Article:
Perhaps the most important result of Page\Park’s sensitivity to the design of the Linburn Centre is the sense of normalcy that it brings into the lives of its members. The independence fostered by the physical layout of the building helps to promote a sense of confidence in other aspects of the members’ experiences at the Centre. Something as simple as being able to navigate oneself from room to room without assistance becomes the foundation on which the confidence in learning new skills can be built. With this new confidence comes the assurance that one can experience the wider community without fear. Historically, the Linburn Centre has had a strong focus on equipping its members with the skills needed to enjoy an independent lifestyle and instilling the confidence to go out and be part of the community. Today this tradition continues in the form of cookery classes, gym instruction, art classes and wood and metal workshops. These classes form the basis with which the Linburn Centre is able to adjust the community’s existing ideas about living with a visual impairment. The members produce beautiful furniture, bird feeders and planters in the wood workshop and there is the facility to sell the goods they produce if they wish. This fosters the awareness that visual impairment does not necessarily exclude people from tasks requiring special skills, especially those that are traditionally seen as having a high visual involvement. In fact, many of the goods produced in the workshop are highly tactile in nature and the warm wood used in the furniture beckons the viewer to caress it and see it as its maker does.

Encouraging the community to “see” as the members at the Linburn Centre see is an invaluable educational tool and has the potential to increase the interest in issues related to sight loss. Plans to develop the garden into an extended sensory experience consisting of changing textured surfaces, varying gradients and a variety of plant-life will be designed and built in cooperation with a group local students studying landscape design. This hands-on project should instil an awareness of the issues faced by the visually impaired that the students could apply in their own practice one day. A wood seat project has recently been completed with a class at the local high school and gave the students an opportunity to get to know the members and learn from them. The effort to involve younger members of the community in the Centre’s volunteer opportunities is essential in ensuring that the Linburn Centre and, indeed, the Royal Blind’s mission to foster independence and integration for its members can be more fully realized in the infrastructure of our city in the future.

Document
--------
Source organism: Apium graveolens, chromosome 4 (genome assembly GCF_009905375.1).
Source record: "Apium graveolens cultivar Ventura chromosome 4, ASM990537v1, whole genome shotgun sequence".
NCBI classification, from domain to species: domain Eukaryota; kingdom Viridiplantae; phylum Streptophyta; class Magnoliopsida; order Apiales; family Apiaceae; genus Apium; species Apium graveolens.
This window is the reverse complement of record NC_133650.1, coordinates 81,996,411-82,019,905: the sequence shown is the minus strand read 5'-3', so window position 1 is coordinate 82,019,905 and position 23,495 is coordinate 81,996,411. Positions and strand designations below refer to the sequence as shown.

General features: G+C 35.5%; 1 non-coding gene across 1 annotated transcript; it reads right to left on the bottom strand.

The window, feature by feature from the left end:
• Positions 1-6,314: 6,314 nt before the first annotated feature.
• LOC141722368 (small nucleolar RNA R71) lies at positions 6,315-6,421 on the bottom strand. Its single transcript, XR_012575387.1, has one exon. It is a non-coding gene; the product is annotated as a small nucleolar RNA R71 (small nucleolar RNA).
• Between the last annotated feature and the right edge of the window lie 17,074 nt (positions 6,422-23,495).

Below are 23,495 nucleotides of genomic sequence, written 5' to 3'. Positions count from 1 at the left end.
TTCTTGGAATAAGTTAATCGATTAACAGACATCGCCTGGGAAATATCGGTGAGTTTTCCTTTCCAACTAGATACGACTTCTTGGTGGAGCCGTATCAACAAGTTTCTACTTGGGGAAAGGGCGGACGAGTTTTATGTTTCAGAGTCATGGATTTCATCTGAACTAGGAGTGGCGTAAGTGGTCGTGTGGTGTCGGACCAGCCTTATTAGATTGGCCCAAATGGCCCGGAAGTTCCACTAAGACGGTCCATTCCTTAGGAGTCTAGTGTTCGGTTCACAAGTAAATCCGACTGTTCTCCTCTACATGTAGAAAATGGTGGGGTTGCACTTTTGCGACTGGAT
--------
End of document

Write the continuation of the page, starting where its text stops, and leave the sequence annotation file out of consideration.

The Linburn Centre is an example of how sensitive design practice can result in an architecture that is able to serve the needs of a special community while also raising the awareness of the issues that that special community faces within the wider geographical population. An architecture that gives equal attention to visual and tactile accessibility creates a space that accommodates and integrates everyone in the community, regardless of physical ability. It is able to enhance lives by creating a haven for communication and improvement that can be carried into the outside world. Designing for the public good comes full-circle in the Linburn Centre: a design that can uplift and serve a special community which has uplifted and served its country is one that, in the end, serves us all.

Works Cited

Pallasmaa, Juhani. “Eyes of the Skin: Architecture and the Senses”. Chicester: John Wiley & Sons Ltd., 2005.

www.rnib.org.uk

Yvonne Henry, Building Administrator – interview and tour of the Linburn Centre on January 30th 2012.


The Linburn Centre


A tactile signifier


The bright entrance to a room


Continuous handrail and daylight